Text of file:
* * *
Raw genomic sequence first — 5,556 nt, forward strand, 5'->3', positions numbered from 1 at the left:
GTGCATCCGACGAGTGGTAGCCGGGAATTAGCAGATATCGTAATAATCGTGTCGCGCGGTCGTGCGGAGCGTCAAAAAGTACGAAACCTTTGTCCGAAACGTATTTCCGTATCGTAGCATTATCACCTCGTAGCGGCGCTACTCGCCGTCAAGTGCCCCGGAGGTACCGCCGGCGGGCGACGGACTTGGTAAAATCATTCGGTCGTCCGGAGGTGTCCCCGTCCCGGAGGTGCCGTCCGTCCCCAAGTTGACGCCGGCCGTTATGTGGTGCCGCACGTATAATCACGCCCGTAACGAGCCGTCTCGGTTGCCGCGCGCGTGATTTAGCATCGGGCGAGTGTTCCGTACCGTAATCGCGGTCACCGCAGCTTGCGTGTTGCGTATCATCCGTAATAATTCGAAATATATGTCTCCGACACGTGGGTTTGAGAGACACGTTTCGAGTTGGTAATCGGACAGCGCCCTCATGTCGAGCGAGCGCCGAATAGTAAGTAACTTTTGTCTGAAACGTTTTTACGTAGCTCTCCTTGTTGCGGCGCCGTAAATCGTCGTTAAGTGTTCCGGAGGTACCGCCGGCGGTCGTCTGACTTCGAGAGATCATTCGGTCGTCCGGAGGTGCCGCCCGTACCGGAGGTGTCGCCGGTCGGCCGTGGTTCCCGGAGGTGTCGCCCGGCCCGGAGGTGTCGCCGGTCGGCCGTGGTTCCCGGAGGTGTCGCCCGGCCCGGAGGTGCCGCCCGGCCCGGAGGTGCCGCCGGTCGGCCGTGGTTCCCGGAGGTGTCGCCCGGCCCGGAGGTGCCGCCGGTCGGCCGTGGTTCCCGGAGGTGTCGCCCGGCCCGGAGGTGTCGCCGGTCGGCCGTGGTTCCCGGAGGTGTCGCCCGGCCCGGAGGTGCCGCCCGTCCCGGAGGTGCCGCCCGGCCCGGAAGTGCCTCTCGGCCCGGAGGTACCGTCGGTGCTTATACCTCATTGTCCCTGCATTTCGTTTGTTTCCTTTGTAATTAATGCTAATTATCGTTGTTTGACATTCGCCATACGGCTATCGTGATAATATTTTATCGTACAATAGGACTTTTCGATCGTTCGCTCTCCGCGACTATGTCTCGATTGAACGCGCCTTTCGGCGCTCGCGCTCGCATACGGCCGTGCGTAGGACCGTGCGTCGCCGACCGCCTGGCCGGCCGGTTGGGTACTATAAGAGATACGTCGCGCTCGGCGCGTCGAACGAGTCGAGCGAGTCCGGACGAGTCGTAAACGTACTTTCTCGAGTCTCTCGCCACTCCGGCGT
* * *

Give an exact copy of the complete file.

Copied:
Raw genomic sequence first — 5,556 nt, forward strand, 5'->3', positions numbered from 1 at the left:
GTGCATCCGACGAGTGGTAGCCGGGAATTAGCAGATATCGTAATAATCGTGTCGCGCGGTCGTGCGGAGCGTCAAAAAGTACGAAACCTTTGTCCGAAACGTATTTCCGTATCGTAGCATTATCACCTCGTAGCGGCGCTACTCGCCGTCAAGTGCCCCGGAGGTACCGCCGGCGGGCGACGGACTTGGTAAAATCATTCGGTCGTCCGGAGGTGTCCCCGTCCCGGAGGTGCCGTCCGTCCCCAAGTTGACGCCGGCCGTTATGTGGTGCCGCACGTATAATCACGCCCGTAACGAGCCGTCTCGGTTGCCGCGCGCGTGATTTAGCATCGGGCGAGTGTTCCGTACCGTAATCGCGGTCACCGCAGCTTGCGTGTTGCGTATCATCCGTAATAATTCGAAATATATGTCTCCGACACGTGGGTTTGAGAGACACGTTTCGAGTTGGTAATCGGACAGCGCCCTCATGTCGAGCGAGCGCCGAATAGTAAGTAACTTTTGTCTGAAACGTTTTTACGTAGCTCTCCTTGTTGCGGCGCCGTAAATCGTCGTTAAGTGTTCCGGAGGTACCGCCGGCGGTCGTCTGACTTCGAGAGATCATTCGGTCGTCCGGAGGTGCCGCCCGTACCGGAGGTGTCGCCGGTCGGCCGTGGTTCCCGGAGGTGTCGCCCGGCCCGGAGGTGTCGCCGGTCGGCCGTGGTTCCCGGAGGTGTCGCCCGGCCCGGAGGTGCCGCCCGGCCCGGAGGTGCCGCCGGTCGGCCGTGGTTCCCGGAGGTGTCGCCCGGCCCGGAGGTGCCGCCGGTCGGCCGTGGTTCCCGGAGGTGTCGCCCGGCCCGGAGGTGTCGCCGGTCGGCCGTGGTTCCCGGAGGTGTCGCCCGGCCCGGAGGTGCCGCCCGTCCCGGAGGTGCCGCCCGGCCCGGAAGTGCCTCTCGGCCCGGAGGTACCGTCGGTGCTTATACCTCATTGTCCCTGCATTTCGTTTGTTTCCTTTGTAATTAATGCTAATTATCGTTGTTTGACATTCGCCATACGGCTATCGTGATAATATTTTATCGTACAATAGGACTTTTCGATCGTTCGCTCTCCGCGACTATGTCTCGATTGAACGCGCCTTTCGGCGCTCGCGCTCGCATACGGCCGTGCGTAGGACCGTGCGTCGCCGACCGCCTGGCCGGCCGGTTGGGTACTATAAGAGATACGTCGCGCTCGGCGCGTCGAACGAGTCGAGCGAGTCCGGACGAGTCGTAAACGTACTTTCTCGAGTCTCTCGCCACTCCGGCGT